My BAE AGM virginity was about to come to an end as I entered the Queen Elizabeth Conference centre, where no expense had been spared on lavish security measures to welcome proxy shareholders like myself. The BAE chairman Dick Olver’s introductory statement included a shareholder-pleasing boast about a 13.3% proposed increase in the 2007 dividend. However, much of his presentation was devoted to this year’s hot topic, business ethics. He acknowledged the reputational damage that the whole SFO affair had done but kept stressing that “our” company had never been found guilty of any wrongdoings in four years of SFO scrutiny, conveniently omitting the fact that the investigation was halted just as it was making good progress unearthing useful details from Swiss bank accounts.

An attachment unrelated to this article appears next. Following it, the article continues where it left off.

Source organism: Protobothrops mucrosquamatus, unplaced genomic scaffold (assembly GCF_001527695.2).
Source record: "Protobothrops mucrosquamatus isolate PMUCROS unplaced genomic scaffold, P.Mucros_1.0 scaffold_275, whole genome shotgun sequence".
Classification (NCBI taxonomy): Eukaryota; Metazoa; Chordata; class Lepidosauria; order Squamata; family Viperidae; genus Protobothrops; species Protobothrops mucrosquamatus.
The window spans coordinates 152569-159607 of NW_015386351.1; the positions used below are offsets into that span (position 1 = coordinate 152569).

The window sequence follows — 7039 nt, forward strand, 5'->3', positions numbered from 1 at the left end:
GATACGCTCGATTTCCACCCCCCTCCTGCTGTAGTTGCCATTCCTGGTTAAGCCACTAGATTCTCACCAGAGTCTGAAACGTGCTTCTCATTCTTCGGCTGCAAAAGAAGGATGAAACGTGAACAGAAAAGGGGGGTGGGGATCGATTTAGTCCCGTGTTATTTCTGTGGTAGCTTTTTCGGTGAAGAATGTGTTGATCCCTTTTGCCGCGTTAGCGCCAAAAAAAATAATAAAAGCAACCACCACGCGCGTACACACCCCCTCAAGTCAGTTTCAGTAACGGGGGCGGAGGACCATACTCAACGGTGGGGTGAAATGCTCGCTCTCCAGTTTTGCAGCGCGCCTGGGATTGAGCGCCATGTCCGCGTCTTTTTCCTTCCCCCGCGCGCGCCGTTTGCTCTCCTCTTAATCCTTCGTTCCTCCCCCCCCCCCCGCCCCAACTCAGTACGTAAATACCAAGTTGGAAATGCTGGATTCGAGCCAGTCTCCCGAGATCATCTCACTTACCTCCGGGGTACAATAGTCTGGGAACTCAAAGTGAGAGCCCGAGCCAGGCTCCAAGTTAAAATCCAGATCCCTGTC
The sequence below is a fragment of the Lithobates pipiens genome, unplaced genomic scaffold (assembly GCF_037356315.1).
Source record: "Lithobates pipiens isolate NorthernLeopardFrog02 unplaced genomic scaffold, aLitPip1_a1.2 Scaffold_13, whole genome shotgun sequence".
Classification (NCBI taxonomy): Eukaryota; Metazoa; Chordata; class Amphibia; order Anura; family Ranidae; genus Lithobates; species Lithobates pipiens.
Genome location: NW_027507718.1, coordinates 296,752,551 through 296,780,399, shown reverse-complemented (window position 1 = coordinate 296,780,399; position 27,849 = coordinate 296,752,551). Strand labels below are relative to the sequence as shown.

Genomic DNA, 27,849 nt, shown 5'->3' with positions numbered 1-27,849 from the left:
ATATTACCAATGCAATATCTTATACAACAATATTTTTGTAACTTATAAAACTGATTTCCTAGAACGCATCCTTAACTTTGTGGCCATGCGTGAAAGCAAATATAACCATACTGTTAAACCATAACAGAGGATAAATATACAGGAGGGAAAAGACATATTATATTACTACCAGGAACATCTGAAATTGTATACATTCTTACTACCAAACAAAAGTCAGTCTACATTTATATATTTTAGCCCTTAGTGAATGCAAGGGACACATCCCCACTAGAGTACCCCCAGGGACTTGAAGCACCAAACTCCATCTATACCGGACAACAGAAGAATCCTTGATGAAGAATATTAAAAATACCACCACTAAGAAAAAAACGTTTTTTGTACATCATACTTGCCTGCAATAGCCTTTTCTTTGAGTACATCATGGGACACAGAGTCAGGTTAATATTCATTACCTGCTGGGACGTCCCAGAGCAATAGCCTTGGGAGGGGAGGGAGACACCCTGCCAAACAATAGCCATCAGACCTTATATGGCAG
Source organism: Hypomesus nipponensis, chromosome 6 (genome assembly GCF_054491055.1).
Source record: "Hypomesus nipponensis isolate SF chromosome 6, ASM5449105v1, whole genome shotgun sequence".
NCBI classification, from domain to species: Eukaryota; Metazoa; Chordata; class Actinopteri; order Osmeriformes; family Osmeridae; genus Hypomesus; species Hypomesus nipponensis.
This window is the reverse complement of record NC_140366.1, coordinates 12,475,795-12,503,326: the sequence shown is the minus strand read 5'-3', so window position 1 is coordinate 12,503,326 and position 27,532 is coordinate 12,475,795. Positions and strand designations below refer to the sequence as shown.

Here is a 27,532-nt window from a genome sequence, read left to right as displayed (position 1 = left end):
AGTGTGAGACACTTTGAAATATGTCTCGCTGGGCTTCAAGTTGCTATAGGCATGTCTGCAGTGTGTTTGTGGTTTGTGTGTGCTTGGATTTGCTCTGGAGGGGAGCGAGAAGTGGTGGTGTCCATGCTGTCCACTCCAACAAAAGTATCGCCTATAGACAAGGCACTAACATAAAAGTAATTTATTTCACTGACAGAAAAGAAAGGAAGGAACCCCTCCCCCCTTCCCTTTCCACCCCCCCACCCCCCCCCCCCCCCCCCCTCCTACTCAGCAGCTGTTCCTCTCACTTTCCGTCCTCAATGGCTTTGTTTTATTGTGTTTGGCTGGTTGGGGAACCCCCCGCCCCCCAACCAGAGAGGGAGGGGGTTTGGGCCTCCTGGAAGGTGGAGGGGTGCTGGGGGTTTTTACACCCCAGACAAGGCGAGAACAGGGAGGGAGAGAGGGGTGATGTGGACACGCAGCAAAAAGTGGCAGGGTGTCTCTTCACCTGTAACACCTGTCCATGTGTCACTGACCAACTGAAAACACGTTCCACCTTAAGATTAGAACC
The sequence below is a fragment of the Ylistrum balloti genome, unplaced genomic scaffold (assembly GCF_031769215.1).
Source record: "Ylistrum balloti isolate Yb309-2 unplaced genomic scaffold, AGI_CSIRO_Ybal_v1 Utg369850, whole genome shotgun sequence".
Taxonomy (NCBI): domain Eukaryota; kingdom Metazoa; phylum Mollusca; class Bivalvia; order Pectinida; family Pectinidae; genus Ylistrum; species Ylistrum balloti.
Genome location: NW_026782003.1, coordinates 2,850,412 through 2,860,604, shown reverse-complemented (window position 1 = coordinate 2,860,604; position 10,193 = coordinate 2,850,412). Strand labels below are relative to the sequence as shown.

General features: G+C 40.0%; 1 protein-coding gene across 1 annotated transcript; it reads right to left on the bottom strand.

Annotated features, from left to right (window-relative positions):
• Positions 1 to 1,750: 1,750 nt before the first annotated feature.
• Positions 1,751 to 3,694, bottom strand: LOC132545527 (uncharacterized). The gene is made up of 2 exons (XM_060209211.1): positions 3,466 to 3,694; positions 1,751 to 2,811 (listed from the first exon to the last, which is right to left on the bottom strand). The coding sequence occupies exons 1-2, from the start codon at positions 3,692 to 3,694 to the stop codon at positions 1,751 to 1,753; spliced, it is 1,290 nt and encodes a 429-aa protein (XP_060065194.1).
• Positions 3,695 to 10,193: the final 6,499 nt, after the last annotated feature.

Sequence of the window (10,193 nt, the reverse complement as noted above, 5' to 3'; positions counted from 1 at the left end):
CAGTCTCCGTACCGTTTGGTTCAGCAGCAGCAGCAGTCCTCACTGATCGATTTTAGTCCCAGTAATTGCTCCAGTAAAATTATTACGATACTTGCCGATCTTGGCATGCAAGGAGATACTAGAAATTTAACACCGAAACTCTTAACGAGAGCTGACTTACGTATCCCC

He made much of the publication of a single global code of ethical conduct due in January 2009 which is to implement the 23 (!) recommendations of the hot-of-the-press Woolf Committee report, designed to fulfil BAE’s aspiration “to be the industry leader in business ethics” and “to set the pace for ethical business behaviour”. This ambition, in light of the way BAE had lobbied for the cessation of the SFO enquiry, was later described as “Orwellian” by one of the questioners.
CEO Mike Turner’s 2007 performance review highlighted the significance of Saudi Arabia as a growth market, as a result of which yet more UK staff had been transferred there. But even in his overview of BAE’s top ten objectives, the presentation returned to this year’s flavour, ethics, albeit in tenth place, and bundled together with diversity and safety (the latter giving rise to heckles of “how safe are your weapons?”).